Chemometrics and model fitting in analytical chemistry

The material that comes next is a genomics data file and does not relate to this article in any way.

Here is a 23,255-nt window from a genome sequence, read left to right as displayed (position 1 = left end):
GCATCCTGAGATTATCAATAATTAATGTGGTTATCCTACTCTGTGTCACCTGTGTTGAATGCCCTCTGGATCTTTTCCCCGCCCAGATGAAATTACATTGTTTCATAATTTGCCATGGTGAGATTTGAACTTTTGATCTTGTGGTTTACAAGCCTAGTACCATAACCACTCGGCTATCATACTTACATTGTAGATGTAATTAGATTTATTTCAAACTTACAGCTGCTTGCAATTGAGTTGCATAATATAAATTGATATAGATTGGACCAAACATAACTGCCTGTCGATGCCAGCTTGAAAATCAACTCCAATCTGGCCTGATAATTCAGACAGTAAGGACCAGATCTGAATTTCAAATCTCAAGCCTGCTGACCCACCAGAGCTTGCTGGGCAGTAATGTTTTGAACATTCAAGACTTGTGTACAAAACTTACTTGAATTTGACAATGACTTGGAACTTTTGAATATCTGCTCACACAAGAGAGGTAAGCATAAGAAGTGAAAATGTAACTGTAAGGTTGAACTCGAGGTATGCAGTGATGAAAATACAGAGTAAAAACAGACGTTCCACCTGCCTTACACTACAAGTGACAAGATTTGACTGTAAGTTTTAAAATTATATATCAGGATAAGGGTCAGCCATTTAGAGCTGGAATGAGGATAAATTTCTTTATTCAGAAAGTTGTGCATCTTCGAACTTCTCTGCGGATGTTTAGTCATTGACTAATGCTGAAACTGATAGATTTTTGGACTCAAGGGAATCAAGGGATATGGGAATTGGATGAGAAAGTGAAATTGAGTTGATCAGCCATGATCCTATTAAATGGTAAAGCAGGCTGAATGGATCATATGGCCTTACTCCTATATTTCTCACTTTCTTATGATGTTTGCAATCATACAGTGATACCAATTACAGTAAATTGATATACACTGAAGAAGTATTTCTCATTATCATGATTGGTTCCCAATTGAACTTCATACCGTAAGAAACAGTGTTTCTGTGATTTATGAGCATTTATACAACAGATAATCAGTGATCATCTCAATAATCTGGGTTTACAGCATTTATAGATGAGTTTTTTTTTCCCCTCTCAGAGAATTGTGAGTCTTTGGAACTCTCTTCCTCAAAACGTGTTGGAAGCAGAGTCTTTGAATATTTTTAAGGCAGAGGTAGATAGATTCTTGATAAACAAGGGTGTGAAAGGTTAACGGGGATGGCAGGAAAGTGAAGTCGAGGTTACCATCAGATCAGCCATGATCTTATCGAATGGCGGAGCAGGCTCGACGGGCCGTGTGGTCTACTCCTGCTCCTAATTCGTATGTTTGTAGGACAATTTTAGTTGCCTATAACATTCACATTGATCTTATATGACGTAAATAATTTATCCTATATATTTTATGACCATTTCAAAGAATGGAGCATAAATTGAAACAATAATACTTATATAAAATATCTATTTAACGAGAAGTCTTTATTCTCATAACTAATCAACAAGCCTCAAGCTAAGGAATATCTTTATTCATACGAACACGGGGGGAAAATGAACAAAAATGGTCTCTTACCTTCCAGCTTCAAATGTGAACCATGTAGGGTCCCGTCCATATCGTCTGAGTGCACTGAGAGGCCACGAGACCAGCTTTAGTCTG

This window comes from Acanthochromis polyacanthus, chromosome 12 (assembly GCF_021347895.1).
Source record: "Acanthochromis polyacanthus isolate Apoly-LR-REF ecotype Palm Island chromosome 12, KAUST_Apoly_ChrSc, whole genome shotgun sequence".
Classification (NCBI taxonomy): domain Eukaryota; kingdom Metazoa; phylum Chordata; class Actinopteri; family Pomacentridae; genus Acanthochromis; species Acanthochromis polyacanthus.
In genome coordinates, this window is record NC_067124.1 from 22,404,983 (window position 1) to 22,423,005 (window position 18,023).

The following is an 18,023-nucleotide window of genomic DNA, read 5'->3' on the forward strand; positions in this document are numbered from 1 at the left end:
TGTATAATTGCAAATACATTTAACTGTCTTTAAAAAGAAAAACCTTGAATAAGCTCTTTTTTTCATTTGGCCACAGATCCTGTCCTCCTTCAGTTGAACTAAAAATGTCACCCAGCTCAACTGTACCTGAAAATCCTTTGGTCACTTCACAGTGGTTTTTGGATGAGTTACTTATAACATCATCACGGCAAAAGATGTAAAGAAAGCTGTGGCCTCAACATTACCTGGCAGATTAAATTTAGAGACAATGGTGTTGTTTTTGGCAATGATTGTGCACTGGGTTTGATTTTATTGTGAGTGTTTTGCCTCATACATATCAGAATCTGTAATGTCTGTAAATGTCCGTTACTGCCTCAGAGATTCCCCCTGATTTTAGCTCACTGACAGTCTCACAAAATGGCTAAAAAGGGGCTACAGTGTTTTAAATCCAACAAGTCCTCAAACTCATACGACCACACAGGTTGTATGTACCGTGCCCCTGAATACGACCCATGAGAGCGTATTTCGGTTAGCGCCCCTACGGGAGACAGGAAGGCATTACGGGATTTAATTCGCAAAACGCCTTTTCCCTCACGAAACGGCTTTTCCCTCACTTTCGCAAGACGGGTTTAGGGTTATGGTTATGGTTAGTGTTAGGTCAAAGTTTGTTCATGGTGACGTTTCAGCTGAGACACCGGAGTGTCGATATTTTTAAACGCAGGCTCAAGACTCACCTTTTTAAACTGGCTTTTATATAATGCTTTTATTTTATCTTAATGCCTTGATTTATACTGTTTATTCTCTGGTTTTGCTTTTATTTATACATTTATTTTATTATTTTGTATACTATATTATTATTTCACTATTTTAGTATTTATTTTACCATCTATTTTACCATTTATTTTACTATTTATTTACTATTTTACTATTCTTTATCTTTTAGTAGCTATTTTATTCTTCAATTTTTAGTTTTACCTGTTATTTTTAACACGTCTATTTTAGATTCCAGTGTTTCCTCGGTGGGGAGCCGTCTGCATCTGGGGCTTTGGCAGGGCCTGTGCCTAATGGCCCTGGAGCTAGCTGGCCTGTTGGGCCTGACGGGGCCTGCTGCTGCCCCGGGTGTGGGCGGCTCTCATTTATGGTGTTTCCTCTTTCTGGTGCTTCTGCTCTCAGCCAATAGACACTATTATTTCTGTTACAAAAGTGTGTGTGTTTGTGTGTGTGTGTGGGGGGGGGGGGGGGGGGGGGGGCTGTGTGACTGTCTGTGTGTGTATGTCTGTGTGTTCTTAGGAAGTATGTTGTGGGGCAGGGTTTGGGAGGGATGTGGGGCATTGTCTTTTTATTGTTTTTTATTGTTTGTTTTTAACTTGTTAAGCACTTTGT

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The aims of this project are to investigate the ability of advanced mathematical techniques and their contribution to the analysis of complex situations in analytical chemistry. The project falls into two areas. The first is the use of chemometrics to classify glycosaminoglycans (GAGs) such as chondroitin sulfates and glucosamines, substances that are being investigated for their potential use in the treatment of arthritis symptoms. This work is then expanded to the classification of novel anti-arthritis agents from different manufactures. The second part of this project looked at fitting different chromatographic band broadening models to real data. This work attempted to provide greater understanding of the processes involved in band broadening. This classification work used different infrared spectroscopy techniques to analyse the molecules to which the classification systems were applied. Fourier Transform Infrared spectroscopy (FTIR), diffuse reflectance spectroscopy (DRIFTS) and Attenuated Total Reflectance spectroscopy (ATR) were evaluated for the classification of the chondroitin sulfates and glucosamines. The use of different spectral regions and derivative spectra were evaluated for their effect on the classification of the samples. It was found that FTIR coupled with derivative spectrums below 2000 cm 1 provided the best classification of these molecules. The classification of sodium pentosan polysulfate was then considered using methods developed in the classification of chondroitin sulfates and glucosamines. Samples of the same material made by different manufacturers were provided to see if classification methods could distinguish them. Transmission spectroscopy coupled with the chemometric methods similar to those used for the classification of chondroitin sulfate and glucosamines, were able to discriminate the samples by manufacturer and partially discriminate the samples by batch. The second part of this thesis looks at fitting models to data as opposed to building classification models from data. This section looks at band broadening models in liquid chromatography followed by gas chromatography and finally looking at model fitting generally with some theoretical data. In this section a new model for band broadening in liquid chromatography is proposed. This model was found to be better able to predict band broadening behaviour in liquid chromatography at high flow rates. This model was then applied to gas chromatography; however it was found that previously published models best fit the data. The theoretical analysis highlighted the need for high quality data in order to draw conclusions about the model. It was also found that post column processes had the greatest effect on the band broadening. Overall it was found that these advanced analytical techniques would be able to significantly improve the analysis of Glycosaminoglycan type compounds and provide further understanding of the band broadening process in liquid chromatography.
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